18th Dec, 2017

Couple in 60s who were forced to sleep in car say more needs to be done for homeless

A COUPLE in their 60s who spent last winter sleeping in their car say more needs to be done to support the district’s homeless as temperatures plummet.

Lesley Jones and Steven Bramble could no longer afford to pay their rent after Steven suffered a back injury which forced him to give up work, and Lesley lost her job.

The pair soon found themselves homeless and were forced to sleep in their car for six months.

They have since managed to get a flat in Kenilworth, but say more needs to be done by Warwick District Council (WDC) to support those sleeping rough.

Councillors were last night (Wednesday) set to approve plans to offer homeless people an immediate temporary bed when the temperature dropped below freezing, and when the district’s two voluntary run night shelters, which operate four nights a week, were closed.

Previously those sleeping rough had to endure three consecutive nights of freezing temperatures before being offered a roof over their head.

But Lesley wants more done.

She said: “We were homeless and living out of our car, at almost 60-years-old and not in the best of health. The council would not help us and Helping Hands and Way Ahead were our saviours at that time.

“Why should homeless people have to wait until the temperature drops? If the council can offer them a bed then, why not do it now? It makes my blood boil.”

WDC says it is working on tackling homelessness after it was revealed the number of rough sleepers had almost doubled in the past five years to around 20.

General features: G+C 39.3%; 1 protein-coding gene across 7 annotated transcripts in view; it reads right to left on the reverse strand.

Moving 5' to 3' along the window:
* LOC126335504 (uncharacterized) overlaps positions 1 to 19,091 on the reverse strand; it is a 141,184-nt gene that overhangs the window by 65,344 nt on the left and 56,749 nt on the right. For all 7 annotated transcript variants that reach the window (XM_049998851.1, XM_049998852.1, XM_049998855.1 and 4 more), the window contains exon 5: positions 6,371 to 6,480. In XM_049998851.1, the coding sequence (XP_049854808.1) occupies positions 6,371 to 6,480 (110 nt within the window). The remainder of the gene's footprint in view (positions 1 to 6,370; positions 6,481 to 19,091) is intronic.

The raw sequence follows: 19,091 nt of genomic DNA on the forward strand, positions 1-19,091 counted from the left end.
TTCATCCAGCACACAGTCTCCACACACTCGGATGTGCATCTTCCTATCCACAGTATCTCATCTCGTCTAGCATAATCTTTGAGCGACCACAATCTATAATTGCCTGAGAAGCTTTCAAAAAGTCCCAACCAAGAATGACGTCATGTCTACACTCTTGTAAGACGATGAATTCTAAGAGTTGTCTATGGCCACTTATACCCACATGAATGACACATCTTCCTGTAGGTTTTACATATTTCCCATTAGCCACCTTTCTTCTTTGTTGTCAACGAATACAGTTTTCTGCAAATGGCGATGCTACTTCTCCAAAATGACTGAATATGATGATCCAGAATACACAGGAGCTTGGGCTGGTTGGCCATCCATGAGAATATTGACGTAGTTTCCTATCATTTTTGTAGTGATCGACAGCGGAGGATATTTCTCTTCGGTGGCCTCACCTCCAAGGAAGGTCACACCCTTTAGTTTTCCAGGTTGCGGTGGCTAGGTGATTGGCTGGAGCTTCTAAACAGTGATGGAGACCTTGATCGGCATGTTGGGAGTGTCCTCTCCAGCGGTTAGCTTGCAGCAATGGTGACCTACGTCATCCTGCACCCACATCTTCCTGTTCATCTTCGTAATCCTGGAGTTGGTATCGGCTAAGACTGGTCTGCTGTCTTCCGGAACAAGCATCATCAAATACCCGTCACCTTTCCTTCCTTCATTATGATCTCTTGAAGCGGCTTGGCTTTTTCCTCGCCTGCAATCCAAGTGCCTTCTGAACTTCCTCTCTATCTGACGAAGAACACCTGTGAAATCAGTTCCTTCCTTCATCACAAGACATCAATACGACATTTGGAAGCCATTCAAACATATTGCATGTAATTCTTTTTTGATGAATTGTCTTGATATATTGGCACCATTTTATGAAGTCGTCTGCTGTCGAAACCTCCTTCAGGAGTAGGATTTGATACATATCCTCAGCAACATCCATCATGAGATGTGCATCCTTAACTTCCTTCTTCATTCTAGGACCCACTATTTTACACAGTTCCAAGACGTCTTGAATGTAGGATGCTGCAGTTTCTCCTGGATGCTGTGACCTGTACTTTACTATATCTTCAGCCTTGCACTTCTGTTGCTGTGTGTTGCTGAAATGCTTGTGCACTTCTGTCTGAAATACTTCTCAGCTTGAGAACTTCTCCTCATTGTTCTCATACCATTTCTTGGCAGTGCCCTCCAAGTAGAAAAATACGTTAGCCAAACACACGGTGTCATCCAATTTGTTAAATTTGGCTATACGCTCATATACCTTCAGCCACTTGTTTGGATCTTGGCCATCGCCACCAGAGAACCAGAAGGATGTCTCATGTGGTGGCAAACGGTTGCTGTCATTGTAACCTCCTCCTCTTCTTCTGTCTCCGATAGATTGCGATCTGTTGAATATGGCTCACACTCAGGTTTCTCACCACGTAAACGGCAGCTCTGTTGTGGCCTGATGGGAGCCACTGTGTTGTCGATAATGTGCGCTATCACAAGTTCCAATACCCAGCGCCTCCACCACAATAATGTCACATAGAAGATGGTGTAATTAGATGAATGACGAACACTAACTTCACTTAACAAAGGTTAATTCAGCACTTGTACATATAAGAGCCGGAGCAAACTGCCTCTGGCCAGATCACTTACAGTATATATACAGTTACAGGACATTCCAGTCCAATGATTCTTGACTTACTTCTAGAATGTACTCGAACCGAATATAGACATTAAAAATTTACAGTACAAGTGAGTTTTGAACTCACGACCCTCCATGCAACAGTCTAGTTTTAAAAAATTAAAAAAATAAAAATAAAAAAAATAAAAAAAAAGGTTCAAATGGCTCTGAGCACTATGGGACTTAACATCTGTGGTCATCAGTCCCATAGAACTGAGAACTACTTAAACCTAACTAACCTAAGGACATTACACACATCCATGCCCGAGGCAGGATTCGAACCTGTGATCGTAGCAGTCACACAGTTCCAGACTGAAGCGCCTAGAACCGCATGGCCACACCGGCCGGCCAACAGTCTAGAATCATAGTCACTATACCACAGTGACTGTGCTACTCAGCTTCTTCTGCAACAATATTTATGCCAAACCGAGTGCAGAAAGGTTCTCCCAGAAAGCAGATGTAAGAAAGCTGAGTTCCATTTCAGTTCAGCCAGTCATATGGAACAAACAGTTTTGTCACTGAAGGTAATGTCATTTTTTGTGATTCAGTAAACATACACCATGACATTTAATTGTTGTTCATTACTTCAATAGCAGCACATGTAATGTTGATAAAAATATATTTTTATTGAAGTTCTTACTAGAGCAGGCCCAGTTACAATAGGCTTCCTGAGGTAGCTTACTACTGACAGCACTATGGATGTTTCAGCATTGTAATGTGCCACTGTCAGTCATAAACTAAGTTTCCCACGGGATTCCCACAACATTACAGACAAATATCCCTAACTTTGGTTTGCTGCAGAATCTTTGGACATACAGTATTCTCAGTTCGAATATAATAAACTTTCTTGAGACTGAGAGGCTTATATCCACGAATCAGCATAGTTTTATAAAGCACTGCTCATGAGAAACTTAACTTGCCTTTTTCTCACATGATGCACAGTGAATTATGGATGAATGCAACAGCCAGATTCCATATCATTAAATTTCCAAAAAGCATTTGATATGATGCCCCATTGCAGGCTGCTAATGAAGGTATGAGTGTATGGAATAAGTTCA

But there were also some 200 people who are classed as homeless and regularly have to turn to hostels or a friend with a sofa.

Labour district councillor Kristie Naimo had pushed for the proposed change in the council’s Severe Weather Policy, and also welcomed news the council was looking at improving its services for homeless people by working with local night shelters.

She said: “We are pleased to see that at last Warwick District Council is listening and even more pleased that they will be reviewing the service that is out there in terms of the voluntary night shelter provision with a view to improving it and encouraging more collaborative working.

“We know people in Warwick district care about homelessness – we have several night shelters as well as organisations who offer homelessness support in Leamington.”

The three-night Severe Weather Policy is already followed by neighbouring Rugby and Stratford councils, while Coventry offers homeless people a bed throughout the whole of winter regardless of temperature.

A WDC spokesman said: “The council currently operates a protocol providing overnight accommodation for those sleeping rough when the temperature is predicted to fall below zero for three successive nights.

“The executive will consider changing this so accommodation would be offered for every night when the local night shelters are closed once the temperature is predicted to drop to zero or below.”

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